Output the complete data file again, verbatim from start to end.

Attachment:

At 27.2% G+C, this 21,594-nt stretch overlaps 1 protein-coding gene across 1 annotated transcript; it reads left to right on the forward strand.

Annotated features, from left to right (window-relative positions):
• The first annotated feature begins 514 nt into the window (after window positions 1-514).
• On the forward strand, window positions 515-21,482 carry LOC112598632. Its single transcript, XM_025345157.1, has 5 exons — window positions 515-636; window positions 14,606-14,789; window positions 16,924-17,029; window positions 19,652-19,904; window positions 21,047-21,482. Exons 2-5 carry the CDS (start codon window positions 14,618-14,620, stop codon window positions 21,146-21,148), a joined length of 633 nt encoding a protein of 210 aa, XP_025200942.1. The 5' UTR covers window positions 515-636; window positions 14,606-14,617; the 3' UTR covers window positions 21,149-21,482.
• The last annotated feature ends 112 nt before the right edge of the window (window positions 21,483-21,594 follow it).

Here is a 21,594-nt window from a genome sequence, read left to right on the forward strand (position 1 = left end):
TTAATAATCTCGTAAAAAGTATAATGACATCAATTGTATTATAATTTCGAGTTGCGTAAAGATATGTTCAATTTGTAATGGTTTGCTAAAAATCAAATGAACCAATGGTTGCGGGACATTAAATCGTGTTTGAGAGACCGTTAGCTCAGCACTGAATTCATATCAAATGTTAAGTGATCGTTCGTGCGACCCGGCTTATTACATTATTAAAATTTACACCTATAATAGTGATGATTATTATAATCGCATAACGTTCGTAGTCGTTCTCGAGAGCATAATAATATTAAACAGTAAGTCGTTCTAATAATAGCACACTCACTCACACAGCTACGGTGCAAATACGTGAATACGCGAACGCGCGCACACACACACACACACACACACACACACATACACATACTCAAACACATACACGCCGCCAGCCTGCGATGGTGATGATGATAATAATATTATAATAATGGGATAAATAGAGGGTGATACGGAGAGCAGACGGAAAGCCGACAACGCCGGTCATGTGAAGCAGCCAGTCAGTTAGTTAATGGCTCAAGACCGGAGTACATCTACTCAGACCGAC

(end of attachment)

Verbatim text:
At 27.2% G+C, this 21,594-nt stretch overlaps 1 protein-coding gene across 1 annotated transcript; it reads left to right on the forward strand.

Annotated features, from left to right (window-relative positions):
• The first annotated feature begins 514 nt into the window (after window positions 1-514).
• On the forward strand, window positions 515-21,482 carry LOC112598632. Its single transcript, XM_025345157.1, has 5 exons — window positions 515-636; window positions 14,606-14,789; window positions 16,924-17,029; window positions 19,652-19,904; window positions 21,047-21,482. Exons 2-5 carry the CDS (start codon window positions 14,618-14,620, stop codon window positions 21,146-21,148), a joined length of 633 nt encoding a protein of 210 aa, XP_025200942.1. The 5' UTR covers window positions 515-636; window positions 14,606-14,617; the 3' UTR covers window positions 21,149-21,482.
• The last annotated feature ends 112 nt before the right edge of the window (window positions 21,483-21,594 follow it).

Here is a 21,594-nt window from a genome sequence, read left to right on the forward strand (position 1 = left end):
TTAATAATCTCGTAAAAAGTATAATGACATCAATTGTATTATAATTTCGAGTTGCGTAAAGATATGTTCAATTTGTAATGGTTTGCTAAAAATCAAATGAACCAATGGTTGCGGGACATTAAATCGTGTTTGAGAGACCGTTAGCTCAGCACTGAATTCATATCAAATGTTAAGTGATCGTTCGTGCGACCCGGCTTATTACATTATTAAAATTTACACCTATAATAGTGATGATTATTATAATCGCATAACGTTCGTAGTCGTTCTCGAGAGCATAATAATATTAAACAGTAAGTCGTTCTAATAATAGCACACTCACTCACACAGCTACGGTGCAAATACGTGAATACGCGAACGCGCGCACACACACACACACACACACACACACACATACACATACTCAAACACATACACGCCGCCAGCCTGCGATGGTGATGATGATAATAATATTATAATAATGGGATAAATAGAGGGTGATACGGAGAGCAGACGGAAAGCCGACAACGCCGGTCATGTGAAGCAGCCAGTCAGTTAGTTAATGGCTCAAGACCGGAGTACATCTACTCAGACCGAC